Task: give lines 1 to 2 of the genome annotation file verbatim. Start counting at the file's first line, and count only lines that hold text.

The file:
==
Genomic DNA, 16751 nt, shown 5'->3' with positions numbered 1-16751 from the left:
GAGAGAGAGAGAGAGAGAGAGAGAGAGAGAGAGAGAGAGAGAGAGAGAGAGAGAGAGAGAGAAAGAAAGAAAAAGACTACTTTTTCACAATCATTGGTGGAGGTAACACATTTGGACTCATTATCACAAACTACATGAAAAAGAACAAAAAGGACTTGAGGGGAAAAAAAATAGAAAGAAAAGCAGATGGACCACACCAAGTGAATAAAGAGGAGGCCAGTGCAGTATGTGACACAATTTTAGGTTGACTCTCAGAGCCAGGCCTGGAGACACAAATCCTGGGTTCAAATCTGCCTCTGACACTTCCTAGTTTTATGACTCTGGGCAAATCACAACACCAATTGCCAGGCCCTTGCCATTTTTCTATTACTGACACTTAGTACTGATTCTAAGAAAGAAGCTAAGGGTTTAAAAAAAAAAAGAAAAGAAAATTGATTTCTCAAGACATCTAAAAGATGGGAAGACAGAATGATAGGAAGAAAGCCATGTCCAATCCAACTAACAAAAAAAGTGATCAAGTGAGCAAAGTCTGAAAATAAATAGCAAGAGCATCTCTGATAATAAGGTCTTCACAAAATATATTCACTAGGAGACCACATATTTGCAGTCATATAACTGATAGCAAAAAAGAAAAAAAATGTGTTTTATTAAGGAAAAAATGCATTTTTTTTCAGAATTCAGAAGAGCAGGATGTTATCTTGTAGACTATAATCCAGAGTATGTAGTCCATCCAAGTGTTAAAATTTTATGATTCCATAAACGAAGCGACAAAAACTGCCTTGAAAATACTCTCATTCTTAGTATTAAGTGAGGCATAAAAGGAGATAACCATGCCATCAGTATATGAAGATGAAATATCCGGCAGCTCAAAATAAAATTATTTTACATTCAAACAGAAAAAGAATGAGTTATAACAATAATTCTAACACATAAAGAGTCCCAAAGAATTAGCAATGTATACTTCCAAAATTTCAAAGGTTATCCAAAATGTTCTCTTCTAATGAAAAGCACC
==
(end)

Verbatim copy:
Genomic DNA, 16751 nt, shown 5'->3' with positions numbered 1-16751 from the left:
GAGAGAGAGAGAGAGAGAGAGAGAGAGAGAGAGAGAGAGAGAGAGAGAGAGAGAGAGAGAGAAAGAAAGAAAAAGACTACTTTTTCACAATCATTGGTGGAGGTAACACATTTGGACTCATTATCACAAACTACATGAAAAAGAACAAAAAGGACTTGAGGGGAAAAAAAATAGAAAGAAAAGCAGATGGACCACACCAAGTGAATAAAGAGGAGGCCAGTGCAGTATGTGACACAATTTTAGGTTGACTCTCAGAGCCAGGCCTGGAGACACAAATCCTGGGTTCAAATCTGCCTCTGACACTTCCTAGTTTTATGACTCTGGGCAAATCACAACACCAATTGCCAGGCCCTTGCCATTTTTCTATTACTGACACTTAGTACTGATTCTAAGAAAGAAGCTAAGGGTTTAAAAAAAAAAAGAAAAGAAAATTGATTTCTCAAGACATCTAAAAGATGGGAAGACAGAATGATAGGAAGAAAGCCATGTCCAATCCAACTAACAAAAAAAGTGATCAAGTGAGCAAAGTCTGAAAATAAATAGCAAGAGCATCTCTGATAATAAGGTCTTCACAAAATATATTCACTAGGAGACCACATATTTGCAGTCATATAACTGATAGCAAAAAAGAAAAAAAATGTGTTTTATTAAGGAAAAAATGCATTTTTTTTCAGAATTCAGAAGAGCAGGATGTTATCTTGTAGACTATAATCCAGAGTATGTAGTCCATCCAAGTGTTAAAATTTTATGATTCCATAAACGAAGCGACAAAAACTGCCTTGAAAATACTCTCATTCTTAGTATTAAGTGAGGCATAAAAGGAGATAACCATGCCATCAGTATATGAAGATGAAATATCCGGCAGCTCAAAATAAAATTATTTTACATTCAAACAGAAAAAGAATGAGTTATAACAATAATTCTAACACATAAAGAGTCCCAAAGAATTAGCAATGTATACTTCCAAAATTTCAAAGGTTATCCAAAATGTTCTCTTCTAATGAAAAGCACC